Tired of being married? In Ohio, you have two options: divorce and separation. As you probably know, a divorce ends your marriage. In a divorce, you divide assets and debts and decide on matters such as child custody and alimony.
In a legal separation, you do pretty much the same, except you stay married to each other. But in a separation, you stay separated, as the name implies. You live apart and lead separate lives. However, you and your spouse must follow the orders of the court.
Many people opt for a legal separation because it is much easier to undo than a divorce. A divorce is permanent, whereas a separation can be easily converted back to a traditional marriage at any time. After a divorce, though, you are no longer married. After that, you can pretty much do what you want. You can get remarried if you want.
So why do people separate instead of divorce? Sometimes their religion or community forbids or frowns upon divorce. So if a couple is not getting along, they can get a legal separation. Read on to learn more about separation.
How to Get a Legal Separation in Ohio
Ohio is unique in that it has a law that specifically provides for a court action to obtain a legal separation. This is similar to filing for divorce. You will need to have appropriate grounds, or reasons, for the separation, although you do not have to be living separately to initiate the lawsuit.
Some possible grounds for filing an action for legal separation include:
- One spouse deserted the other and was absent from the marriage for a period of one year
- Habitual drunkenness
- Extreme cruelty
- You and your spouse have lived separate and apart for one year straight without sexual relations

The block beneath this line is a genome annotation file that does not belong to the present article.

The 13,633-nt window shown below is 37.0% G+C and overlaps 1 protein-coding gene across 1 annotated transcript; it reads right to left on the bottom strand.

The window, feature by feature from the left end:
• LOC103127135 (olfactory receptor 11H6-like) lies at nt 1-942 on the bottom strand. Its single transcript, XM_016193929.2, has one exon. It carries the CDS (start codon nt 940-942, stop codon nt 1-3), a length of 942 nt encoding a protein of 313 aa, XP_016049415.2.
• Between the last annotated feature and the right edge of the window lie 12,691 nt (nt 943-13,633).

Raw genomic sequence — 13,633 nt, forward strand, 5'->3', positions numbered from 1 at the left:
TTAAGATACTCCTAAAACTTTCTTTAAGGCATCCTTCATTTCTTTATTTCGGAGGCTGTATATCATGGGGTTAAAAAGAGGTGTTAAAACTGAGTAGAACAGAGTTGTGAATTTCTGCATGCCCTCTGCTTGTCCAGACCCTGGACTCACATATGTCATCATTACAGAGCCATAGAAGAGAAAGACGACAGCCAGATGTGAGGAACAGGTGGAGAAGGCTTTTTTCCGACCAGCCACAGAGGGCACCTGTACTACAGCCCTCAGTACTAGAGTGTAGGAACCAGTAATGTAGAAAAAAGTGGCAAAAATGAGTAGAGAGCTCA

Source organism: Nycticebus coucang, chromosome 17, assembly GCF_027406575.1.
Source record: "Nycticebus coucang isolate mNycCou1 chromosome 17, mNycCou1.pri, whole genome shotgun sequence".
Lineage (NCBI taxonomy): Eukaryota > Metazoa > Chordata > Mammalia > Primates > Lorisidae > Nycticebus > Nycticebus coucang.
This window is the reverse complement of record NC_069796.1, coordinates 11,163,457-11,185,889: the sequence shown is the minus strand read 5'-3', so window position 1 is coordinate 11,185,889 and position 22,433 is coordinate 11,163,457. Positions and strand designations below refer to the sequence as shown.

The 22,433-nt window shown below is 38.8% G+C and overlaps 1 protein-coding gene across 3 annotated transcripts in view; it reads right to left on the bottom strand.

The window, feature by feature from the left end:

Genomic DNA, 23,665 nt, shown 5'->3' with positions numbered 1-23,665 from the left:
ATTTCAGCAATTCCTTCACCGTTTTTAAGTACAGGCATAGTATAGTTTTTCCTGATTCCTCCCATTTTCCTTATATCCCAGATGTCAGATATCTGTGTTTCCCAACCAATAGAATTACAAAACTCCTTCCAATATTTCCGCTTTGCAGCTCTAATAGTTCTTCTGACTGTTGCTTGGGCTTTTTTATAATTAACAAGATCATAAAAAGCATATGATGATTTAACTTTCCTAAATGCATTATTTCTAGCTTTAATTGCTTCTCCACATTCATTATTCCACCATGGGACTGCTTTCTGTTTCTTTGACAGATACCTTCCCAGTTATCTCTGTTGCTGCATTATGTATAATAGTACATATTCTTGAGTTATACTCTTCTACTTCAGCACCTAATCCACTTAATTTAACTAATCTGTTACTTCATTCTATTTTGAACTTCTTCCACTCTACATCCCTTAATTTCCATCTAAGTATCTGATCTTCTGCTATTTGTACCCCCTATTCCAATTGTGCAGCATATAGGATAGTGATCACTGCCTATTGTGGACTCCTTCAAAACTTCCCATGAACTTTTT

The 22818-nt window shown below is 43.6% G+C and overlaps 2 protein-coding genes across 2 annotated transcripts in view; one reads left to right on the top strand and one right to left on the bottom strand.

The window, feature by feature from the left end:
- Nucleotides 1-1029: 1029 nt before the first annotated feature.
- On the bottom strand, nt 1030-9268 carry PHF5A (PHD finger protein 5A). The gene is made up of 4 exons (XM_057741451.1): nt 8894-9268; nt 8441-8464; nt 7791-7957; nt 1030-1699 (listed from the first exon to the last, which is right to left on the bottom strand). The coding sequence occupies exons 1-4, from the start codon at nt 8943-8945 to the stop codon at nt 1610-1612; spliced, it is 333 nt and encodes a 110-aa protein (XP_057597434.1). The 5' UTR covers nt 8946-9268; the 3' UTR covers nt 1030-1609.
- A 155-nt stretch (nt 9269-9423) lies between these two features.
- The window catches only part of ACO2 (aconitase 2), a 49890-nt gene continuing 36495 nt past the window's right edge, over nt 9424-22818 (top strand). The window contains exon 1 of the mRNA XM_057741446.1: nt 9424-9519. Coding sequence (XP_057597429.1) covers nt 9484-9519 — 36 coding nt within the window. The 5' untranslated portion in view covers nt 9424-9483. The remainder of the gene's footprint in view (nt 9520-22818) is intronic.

If you and your spouse agree to separate, you should create a written contract called a
separation agreement. You can enter into them without getting the courts involved. Once you both sign it, you must abide by its terms. If one spouse violates the agreement, the other spouse can go to court to enforce it.
If you later decide to end the marriage. Ohio law allows you to accomplish this quickly if you have a separation agreement involved. You will both need to sign a “petition for dissolution” and the separation agreement will get incorporated into that petition. This will finalize your divorce quickly.
Pros and Cons of Legal Separation
Legal separation may be ideal for some couples but not others. Here are some pros to consider:
- It gives you time apart. Sometimes couples don’t want to divorce right away, but they want some time apart. A legal separation can help with this. You can live separately and try to work on your issues. You can then decide if you want to stay married or divorce.
- You can keep your medical insurance. Once you divorce, you’re on your own when it comes to medical coverage. If you can’t get your own insurance or it would be too costly, then you may want to separate instead of divorce.
- Financial considerations. Being married comes with benefits such as tax savings. Plus, you can get your spouse’s Social Security or retirement benefits if you stay married, so many people opt to separate instead of divorce.
Here are some downsides of legal separation to consider:
- You can’t remarry. In a legal separation, you and your spouse are still technically legally married, even if you aren’t living together as a married couple. If you meet someone and want to remarry, you will need to file for divorce.
- The process is pretty much the same as a divorce. A legal separation is still a complex process. You’ll need to split assets and decide on child custody and support, if kids are involved. You can live apart and not go through this process, if you desire.
- There are money issues to consider. If your spouse spends money and goes into debt while you two are living separately, you could be on the hook for this debt.
Contact Us Today
You can opt for a separation or a divorce in Ohio, but keep in mind that only a divorce will end your marriage.
If you are sick of being married, the Delaware, Ohio divorce attorneys at Lawrence Law Office can help you understand your legal options. Schedule a consultation with our office today by filling out the online form or calling (614) 363-0752.